I am extrapolating from reflections on my personal experience here and yours might be different. Please feel free to comment on how “your mileage differs”, or to dispute or confirm statements I have made about reading, the effect of different fonts, etc.
- Please try to resist commenting to the effect that Song Sheets are in themselves a “bad thing”. They have their place – let’s leave it at that. You will be wasting your time anyway – comments are moderated and I will simply delete any that seek to hijack this topic. You have been warned!
Chord names above the line vs in-line and novelty vs familiarity
I have noticed that my preference for above the line or in-line chords depends on my familiarity with the chords in a song, ie. more than familiarity with a particular song.
When I started off playing ukulele, I found in-line chord names slowed me up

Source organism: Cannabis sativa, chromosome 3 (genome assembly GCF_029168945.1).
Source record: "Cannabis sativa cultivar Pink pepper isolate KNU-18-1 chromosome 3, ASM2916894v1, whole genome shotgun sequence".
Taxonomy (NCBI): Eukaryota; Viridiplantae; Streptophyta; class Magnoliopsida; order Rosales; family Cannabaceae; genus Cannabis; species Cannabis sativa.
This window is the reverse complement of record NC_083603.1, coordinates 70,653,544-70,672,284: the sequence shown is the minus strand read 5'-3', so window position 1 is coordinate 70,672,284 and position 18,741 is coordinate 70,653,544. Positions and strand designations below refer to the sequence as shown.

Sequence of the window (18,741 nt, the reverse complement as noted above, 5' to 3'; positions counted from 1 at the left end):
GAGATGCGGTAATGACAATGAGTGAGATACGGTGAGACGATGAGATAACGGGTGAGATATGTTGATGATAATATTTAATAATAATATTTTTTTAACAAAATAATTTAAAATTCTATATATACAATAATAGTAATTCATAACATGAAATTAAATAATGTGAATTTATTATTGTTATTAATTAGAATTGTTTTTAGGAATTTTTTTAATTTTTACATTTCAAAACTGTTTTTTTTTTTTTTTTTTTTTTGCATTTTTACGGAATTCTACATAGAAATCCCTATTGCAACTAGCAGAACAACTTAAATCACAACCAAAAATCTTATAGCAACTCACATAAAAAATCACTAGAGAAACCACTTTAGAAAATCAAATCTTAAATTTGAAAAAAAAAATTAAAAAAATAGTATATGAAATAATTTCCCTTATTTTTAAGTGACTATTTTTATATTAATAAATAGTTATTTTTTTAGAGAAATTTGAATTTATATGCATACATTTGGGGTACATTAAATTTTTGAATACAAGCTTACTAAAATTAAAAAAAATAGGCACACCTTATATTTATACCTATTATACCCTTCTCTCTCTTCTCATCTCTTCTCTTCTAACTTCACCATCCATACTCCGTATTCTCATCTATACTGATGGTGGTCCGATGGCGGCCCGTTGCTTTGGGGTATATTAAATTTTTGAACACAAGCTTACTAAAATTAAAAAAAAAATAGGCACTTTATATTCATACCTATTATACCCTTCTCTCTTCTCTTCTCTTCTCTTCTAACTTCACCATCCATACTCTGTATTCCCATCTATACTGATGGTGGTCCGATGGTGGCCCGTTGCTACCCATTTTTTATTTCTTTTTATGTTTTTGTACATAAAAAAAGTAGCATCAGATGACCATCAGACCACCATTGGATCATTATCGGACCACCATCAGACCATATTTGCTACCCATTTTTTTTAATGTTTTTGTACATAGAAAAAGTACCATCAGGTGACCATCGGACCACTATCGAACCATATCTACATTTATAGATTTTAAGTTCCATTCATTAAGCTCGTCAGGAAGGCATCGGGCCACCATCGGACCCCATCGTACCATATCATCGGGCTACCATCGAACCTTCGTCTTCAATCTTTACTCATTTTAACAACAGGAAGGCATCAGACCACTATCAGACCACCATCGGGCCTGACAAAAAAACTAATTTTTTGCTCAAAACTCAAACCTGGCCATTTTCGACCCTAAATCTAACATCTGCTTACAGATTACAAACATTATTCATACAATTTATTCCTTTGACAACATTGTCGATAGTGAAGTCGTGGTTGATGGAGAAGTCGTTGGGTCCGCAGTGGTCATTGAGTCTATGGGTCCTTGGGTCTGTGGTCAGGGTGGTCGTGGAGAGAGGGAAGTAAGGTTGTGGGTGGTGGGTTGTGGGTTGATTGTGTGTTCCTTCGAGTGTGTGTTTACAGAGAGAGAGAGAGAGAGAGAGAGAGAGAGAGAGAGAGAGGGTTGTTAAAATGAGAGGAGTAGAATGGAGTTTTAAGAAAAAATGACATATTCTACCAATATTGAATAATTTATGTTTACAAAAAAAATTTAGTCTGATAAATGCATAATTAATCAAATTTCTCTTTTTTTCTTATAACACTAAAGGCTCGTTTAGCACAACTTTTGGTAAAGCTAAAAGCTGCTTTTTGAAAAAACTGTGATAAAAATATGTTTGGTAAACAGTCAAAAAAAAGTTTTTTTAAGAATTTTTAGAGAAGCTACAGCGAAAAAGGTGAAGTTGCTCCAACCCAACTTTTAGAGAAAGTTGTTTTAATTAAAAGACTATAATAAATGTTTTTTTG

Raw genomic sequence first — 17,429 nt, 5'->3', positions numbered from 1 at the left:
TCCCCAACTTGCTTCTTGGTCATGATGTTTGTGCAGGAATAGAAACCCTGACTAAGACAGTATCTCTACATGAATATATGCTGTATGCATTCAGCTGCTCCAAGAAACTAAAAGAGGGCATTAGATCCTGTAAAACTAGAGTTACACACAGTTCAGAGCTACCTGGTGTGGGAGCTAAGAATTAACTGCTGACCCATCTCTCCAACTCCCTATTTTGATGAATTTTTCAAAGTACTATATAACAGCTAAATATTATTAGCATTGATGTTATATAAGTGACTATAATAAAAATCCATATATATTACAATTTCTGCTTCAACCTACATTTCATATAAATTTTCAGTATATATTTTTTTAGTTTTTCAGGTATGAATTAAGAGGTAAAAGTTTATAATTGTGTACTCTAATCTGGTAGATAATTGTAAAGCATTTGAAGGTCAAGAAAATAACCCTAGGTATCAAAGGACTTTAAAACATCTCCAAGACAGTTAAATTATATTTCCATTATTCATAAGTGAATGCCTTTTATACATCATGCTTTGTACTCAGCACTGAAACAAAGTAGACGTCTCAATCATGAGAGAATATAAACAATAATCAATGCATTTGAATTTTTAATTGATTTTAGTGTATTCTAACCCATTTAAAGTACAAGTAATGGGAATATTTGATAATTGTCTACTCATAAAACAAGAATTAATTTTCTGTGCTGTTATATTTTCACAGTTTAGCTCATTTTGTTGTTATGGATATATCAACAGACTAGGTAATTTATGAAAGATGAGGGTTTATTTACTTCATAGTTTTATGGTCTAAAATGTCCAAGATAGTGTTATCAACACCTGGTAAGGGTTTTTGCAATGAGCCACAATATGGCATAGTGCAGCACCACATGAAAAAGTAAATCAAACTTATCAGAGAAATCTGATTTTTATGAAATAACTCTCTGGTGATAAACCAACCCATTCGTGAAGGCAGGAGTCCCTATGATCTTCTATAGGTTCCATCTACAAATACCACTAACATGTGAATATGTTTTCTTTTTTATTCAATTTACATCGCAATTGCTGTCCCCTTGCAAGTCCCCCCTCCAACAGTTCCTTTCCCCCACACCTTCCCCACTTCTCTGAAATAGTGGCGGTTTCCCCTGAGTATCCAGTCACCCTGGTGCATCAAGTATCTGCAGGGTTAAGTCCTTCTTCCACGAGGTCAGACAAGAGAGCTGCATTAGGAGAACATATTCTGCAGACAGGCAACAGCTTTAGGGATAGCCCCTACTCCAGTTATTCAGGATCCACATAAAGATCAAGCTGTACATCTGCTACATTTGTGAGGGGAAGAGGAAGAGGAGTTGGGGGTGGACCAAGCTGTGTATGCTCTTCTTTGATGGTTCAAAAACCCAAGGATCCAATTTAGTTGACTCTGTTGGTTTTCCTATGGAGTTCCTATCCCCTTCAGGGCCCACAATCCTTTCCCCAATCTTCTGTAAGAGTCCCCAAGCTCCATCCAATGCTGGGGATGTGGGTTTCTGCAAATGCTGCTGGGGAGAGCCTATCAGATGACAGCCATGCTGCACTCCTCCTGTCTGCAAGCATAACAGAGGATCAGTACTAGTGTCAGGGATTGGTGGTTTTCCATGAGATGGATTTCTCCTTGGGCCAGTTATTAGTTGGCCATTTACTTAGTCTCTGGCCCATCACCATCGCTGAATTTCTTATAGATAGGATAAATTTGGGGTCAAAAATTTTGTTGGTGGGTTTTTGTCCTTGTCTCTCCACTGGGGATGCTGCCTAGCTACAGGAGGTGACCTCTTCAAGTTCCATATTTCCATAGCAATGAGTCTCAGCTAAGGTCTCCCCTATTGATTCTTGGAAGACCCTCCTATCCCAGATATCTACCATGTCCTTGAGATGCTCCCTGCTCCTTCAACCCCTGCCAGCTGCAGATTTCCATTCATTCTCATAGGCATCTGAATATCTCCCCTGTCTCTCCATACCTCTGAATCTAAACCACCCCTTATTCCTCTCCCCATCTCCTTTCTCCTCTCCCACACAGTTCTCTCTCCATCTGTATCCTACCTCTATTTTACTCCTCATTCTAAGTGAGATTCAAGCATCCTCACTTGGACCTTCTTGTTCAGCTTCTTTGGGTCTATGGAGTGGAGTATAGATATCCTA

- I was unfamiliar with the names
- I did not know what I might see
- it was hard to “isolate” them from the surrounding text as distinct units.
When I became more familiar with “common chord names” I started to find it more efficient to use song sheets with in-line “common chord names”.
I imagine that this might be something to do with the way our eyes scan very quickly forwards and backwards (saccadic eye movement) when we are reading, enabling us to build up expectations and predictions of “what comes next”.
Now, when I am learning to play a song with less familiar chord names, even a song that I have written myself, I still want the chord names above the line at first, so that they stand out better.
Gradually, I get a “sight vocabulary” for the new chord names:
- they become easier to recognise
- I also know how they “translate” into playing chords
- and moving from one chord to another.
Eventually, it becomes a reflex reaction, with the chord name being linked to muscle memory, whether I am told the name of the chord or read it.
At that point, I do not need to have the chord names written above the line in order to isolate and recognise them. It works better to have them in-line so that my visual scanning is not interrupted.
Chord grids above the line
A bit off topic but so closely related that they are worth a mention.